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I was recently watching a TV programme about a priest in a Catholic Parish and at one stage in the programme they followed the Parish as it was getting ready for First Communion day.  As the First Communion drew near, the Parish and the local school were making all sorts of preparations about dress code and about who would do what on the big day.  When it actually came to the moment for the children to receive their First Communion, the girls and boys came forward very reverently.  However there was one girl who was the focus of the procession who, when she got to the priest and received Communion, a button was pressed and her dress (adorned with fairy lights) started flashing for all the congregation to see.  I’d heard about such celebrations but have never seen them – for my part, an over-the-top way to make First Communion.  It reminded me about something I have thought for years – Communion is the Big Prize, it is what people – young and old – desire, truly desire.  People like coming to Church, yes, but what they really want is to meet Jesus in a most intimate way by receiving Him in Communion.  People desire Communion for what it does to a person’s inside; it renews and refreshed a person’ heart.  How many times have we come to Church anxious, worried and concerned about recent events in life only to be renewed and refreshed by the meaning and purpose we get for life from Jesus whom we receive in Communion?




Today is the Feast of the Body and Blood of Christ and our readings are all focused on the food that we receive in Communion.  Our Gospel today comes from John and we know that the big theme running through that Gospel is that Jesus Christ came on earth as the ‘Word Made Flesh’.  In all the words that Jesus said and preached and in all his actions, people were able to say “this is God among us, God walking on earth and sharing our lives.”  Tied in with Jesus’ promise at the end of the Gospels: “I will be with you till the end of time” the message is clear.  God didn’t just come to earth in the physical Jesus.  The early Christians and Christians down through the years would find Jesus present among them in two ways: through the Holy Spirit in their hearts; and through the Eucharist and Communion.  By receiving Communion, the early Christians would reconnect with Christ, would feel his compassion in their hearts, would feel the peace he brought to the world, would feel the hope in the midst of all their crises.  From an early age, Christians understood that by receiving Communion, they would connect with the LIFE OF CHRIST.  Christ would live within them – fully – in his love, in his peace and in his joy.  For that reason, Christians understood from an early stage in the life of our Church that Communion was the great prize.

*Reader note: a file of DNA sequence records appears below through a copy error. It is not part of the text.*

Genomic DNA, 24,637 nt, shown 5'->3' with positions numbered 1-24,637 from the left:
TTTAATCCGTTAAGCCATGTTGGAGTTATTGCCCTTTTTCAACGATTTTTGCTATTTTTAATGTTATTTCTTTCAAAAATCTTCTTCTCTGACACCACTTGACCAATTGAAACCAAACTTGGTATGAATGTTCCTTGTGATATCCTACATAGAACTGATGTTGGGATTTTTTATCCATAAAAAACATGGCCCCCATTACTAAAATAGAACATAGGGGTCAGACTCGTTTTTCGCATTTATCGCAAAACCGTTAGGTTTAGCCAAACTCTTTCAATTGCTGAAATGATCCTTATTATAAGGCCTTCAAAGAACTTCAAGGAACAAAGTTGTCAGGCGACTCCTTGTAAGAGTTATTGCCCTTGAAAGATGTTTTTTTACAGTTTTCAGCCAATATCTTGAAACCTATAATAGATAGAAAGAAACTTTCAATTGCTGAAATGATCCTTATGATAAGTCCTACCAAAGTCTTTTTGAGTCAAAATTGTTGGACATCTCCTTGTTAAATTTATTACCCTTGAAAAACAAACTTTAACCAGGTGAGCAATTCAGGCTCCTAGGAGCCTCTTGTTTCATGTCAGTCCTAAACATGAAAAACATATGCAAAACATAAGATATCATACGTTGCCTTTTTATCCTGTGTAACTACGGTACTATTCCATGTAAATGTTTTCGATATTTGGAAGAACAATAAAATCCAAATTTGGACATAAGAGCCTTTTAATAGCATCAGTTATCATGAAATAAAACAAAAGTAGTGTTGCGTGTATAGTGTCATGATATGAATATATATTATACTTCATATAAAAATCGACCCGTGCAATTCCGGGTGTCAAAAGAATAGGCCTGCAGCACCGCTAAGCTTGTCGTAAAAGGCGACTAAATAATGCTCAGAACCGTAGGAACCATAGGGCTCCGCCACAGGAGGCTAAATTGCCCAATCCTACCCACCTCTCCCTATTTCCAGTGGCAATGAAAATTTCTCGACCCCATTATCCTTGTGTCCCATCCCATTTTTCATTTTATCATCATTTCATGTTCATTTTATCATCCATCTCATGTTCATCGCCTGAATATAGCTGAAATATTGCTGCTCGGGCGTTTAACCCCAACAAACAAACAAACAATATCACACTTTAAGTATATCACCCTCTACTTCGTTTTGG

If Communion was the great prize in the early Christian community, it still is the great prize for you and for me – and for the same reasons.  We want Jesus in Communion because we know that he brings peace into our troubled hearts, he brings clarity in the midst of life’s troubles and he brings a new vision of hope.  I’ve always said that people should always feel free to receive Communion whenever they need. 




Let me tell you of one group that has been in my mind recently – that is the Sick and Housebound within our Parish Communities.  They are very much part of our Community especially when they receive Communion at home.  Some receive Communion from a Eucharistic Minister and all receive Communion from me whenever I can manage.  Here’s my problem.  In two weeks’ time, I will become PP of another community and will have four communities to look after.  So many of you have told me to look after myself – and I intend to do so.  As a result I will not be going round the Sick and Housebound with the same frequency.  My question to Eucharistic Ministers who only distribute Communion at Mass – would you be free to take Communion out to our sick and housebound?


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